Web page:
☛ Asiatic Cheetah once ranged from Arabia to India, through Iran, central Asia, Afghanistan and Pakistan, particularly numerous in India and Iran. But today, it is only found in Iran, with some occasional sightings in Baluchistan, Pakistan.
☛ The Mughal Emperor of India, Akbar, was said to have had 1,000 Cheetahs at one time (something depicted in many Persian and Indian miniature paintings.)
☛ From the beginning of twentieth century, the species was already heading to extinction in many areas.
☛ The last physical evidence of the Asiatic Cheetah in India was three shot by the Maharajah of Surguja in 1947 in eastern Madhya Pradesh.
☛ By 1990, the Asiatic Cheetah appeared to survive only in Iran.
The population is Iran are the last remaining representatives of the Asian lineage.
► FEEDS ON
☛ Cheetahs are the only big cats that can be tamed and trained to hunt gazelle. It preys on small antelopes.
☛ In Iran, its diet consists mainly of Jebeer Gazelle( also called Chinkara) , Goitered Gazelle, wild sheep, wild goat and Cape Hare.
☛ In areas where their wild prey is in decline, they are forced to eat livestock.
They turn to hunting domestic animals because they could not survive on smaller prey.
► STATUS & THREATS
☛ The Asiatic Cheetah is a critically endangered subspecies of the Cheetah. Estimated to number more than 200 during the 1970s and a very few are left now.
☛ Estimates based on field surveys over ten years indicate a remaining population of 70-100 Asiatic Cheetahs, most of them in Iran.
☛ The Cheetah’s habitat is under threat from desertification, increasing agriculture, residential settlements and declining prey- caused by hunting and degradation by pastures by overgrazing from introduced livestock.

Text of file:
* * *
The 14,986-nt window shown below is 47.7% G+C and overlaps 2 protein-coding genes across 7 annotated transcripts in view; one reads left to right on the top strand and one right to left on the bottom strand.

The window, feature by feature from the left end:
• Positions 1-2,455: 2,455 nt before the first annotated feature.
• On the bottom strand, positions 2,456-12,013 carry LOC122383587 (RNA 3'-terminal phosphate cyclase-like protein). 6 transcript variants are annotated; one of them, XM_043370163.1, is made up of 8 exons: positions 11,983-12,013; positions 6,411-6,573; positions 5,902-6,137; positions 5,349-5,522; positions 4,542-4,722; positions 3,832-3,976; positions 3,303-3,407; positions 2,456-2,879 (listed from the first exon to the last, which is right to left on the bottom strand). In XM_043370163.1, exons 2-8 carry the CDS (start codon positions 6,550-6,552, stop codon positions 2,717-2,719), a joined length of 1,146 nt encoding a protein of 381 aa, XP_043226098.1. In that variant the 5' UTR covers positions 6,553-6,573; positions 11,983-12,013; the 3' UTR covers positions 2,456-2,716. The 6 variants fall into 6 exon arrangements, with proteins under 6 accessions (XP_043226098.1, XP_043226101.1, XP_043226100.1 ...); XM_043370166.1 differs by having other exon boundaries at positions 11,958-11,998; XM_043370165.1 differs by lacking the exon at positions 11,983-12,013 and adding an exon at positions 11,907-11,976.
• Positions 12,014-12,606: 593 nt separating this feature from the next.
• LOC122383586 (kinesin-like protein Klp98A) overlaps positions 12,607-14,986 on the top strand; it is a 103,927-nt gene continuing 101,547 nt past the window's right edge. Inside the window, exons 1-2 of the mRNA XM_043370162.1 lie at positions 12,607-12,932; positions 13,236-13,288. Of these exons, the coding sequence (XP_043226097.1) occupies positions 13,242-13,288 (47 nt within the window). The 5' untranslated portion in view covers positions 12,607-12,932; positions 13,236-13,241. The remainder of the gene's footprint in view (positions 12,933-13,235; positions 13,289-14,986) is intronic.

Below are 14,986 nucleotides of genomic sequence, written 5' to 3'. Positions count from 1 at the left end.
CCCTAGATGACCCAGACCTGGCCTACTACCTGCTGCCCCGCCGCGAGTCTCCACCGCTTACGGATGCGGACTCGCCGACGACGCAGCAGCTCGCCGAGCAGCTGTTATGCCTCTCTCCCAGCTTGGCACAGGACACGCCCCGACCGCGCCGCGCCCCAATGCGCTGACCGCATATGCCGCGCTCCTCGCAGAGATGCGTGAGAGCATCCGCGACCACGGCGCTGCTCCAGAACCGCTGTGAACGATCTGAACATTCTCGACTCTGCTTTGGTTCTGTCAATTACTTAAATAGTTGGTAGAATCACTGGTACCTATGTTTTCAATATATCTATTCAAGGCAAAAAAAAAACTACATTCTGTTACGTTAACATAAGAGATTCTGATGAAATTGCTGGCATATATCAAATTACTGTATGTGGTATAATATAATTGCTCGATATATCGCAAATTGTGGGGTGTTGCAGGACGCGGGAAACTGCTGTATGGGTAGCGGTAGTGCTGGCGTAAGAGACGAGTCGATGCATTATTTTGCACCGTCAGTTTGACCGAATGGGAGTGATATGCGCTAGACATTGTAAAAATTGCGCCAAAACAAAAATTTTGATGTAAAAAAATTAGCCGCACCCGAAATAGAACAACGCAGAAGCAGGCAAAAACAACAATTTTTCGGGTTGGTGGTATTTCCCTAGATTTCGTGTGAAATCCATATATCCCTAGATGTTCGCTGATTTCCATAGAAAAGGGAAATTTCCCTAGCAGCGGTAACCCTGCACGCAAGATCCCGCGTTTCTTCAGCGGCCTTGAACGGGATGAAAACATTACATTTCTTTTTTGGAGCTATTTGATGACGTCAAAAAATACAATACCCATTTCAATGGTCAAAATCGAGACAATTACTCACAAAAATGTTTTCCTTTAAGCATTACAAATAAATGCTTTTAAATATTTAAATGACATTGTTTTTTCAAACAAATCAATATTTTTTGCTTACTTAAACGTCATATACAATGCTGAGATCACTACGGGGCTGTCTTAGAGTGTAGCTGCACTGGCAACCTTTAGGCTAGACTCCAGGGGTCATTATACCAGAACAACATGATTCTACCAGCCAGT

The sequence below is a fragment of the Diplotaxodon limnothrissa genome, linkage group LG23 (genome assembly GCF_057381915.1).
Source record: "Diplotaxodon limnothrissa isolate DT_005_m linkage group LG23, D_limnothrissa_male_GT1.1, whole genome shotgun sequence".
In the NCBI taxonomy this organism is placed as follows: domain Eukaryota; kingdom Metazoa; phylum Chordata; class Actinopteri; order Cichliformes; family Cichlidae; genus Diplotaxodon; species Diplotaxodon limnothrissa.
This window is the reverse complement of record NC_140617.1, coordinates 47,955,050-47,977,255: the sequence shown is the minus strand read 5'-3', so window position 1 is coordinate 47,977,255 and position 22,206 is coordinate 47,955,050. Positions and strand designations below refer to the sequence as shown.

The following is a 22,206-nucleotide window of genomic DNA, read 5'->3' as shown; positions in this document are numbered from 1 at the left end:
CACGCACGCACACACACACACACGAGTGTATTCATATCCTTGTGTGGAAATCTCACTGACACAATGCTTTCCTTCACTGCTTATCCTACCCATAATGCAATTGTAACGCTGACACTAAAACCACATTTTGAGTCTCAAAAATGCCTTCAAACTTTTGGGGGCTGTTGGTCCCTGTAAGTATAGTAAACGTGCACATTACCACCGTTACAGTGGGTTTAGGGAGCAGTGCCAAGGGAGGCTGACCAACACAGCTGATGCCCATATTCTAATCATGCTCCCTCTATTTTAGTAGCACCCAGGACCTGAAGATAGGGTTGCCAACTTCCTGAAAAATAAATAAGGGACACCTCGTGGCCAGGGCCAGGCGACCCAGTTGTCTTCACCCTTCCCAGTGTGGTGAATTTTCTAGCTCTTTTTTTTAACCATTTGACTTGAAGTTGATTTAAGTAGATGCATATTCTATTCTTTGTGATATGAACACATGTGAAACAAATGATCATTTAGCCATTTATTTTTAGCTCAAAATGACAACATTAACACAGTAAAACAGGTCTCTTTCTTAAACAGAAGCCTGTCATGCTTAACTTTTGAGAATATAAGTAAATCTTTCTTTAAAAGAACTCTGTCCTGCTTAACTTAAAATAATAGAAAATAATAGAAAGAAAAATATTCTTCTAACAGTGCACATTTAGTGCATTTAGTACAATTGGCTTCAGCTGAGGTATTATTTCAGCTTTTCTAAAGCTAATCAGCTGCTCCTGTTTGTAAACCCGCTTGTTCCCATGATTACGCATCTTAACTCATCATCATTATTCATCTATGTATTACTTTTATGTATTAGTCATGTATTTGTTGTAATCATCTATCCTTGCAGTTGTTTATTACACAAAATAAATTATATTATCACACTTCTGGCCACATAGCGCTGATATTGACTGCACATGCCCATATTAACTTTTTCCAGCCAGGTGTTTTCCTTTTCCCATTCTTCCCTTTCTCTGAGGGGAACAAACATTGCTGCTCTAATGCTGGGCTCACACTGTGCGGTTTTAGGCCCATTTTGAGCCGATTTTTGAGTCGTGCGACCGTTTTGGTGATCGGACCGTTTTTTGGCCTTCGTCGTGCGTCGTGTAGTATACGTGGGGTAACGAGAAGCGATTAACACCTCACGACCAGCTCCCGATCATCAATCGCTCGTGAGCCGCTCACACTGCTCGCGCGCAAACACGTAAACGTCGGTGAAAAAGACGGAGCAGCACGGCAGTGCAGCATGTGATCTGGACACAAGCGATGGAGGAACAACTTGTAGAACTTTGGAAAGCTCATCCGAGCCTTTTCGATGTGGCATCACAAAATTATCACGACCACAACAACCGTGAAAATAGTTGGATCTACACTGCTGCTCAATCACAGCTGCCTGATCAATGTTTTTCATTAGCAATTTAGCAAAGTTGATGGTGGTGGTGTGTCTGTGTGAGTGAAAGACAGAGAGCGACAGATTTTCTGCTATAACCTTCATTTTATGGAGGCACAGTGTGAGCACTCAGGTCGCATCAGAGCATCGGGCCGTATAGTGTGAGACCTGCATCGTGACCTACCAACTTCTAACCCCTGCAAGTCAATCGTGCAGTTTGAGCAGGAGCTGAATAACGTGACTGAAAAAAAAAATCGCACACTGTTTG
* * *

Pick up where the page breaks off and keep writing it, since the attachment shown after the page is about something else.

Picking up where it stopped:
☛ Habitat loss from mining development and poaching of Asiatic Cheetah is also threatening their population in Iran.
☛ The numerous constraints regarding the Cheetah’s conservation contribute to its general susceptibility and it’s very complex conservation requirements, e.g., its low fertility rate, the high mortality rate due to genetic factors, and the fact that females are the ones who select mates, have been reasons why captive breeding has had such a poor record.
☛ All living Cheetah have very limited genetic diversity due to a near-extinction event some 12,000 years ago.
► CONSERVATION EFFORTS
☛ Iran’s Department of the Environment, the United Nations Development Programme (UNDP) and the Global Environment Facility (GEF) have launched the Conservation of the Asiatic Cheetah Project (CACP) designed to preserve and rehabilitate the remaining areas of Cheetah habitat left in Iran.
☛ Cheetah Friends: Another incentive in the region is the formation of young core groups of Cheetah Friends, who after a short instructive course, are able to educate people and organize Cheetah events and have become an informational instance in Cheetah matters for a number of villages.
☛ In January 2010, Iran and Russia jointly announced plans to revive both the Asiatic Cheetah and the Amur Tiger species in and around the Caspian region through a joint project in the near future.
☛ India is interested in cloning the Cheetah to reintroduce it to the country, but Iran refused to send a male and a female Cheetah. Also in May 2012, India’s Supreme Court suspended attempts to introduce African Cheetahs following the publication of newer genetic evidence, which suggests that the Asian and African Cheetahs are genetically very distinct.
Image Copyrights: IR DoE/CACP/WCS/UNDP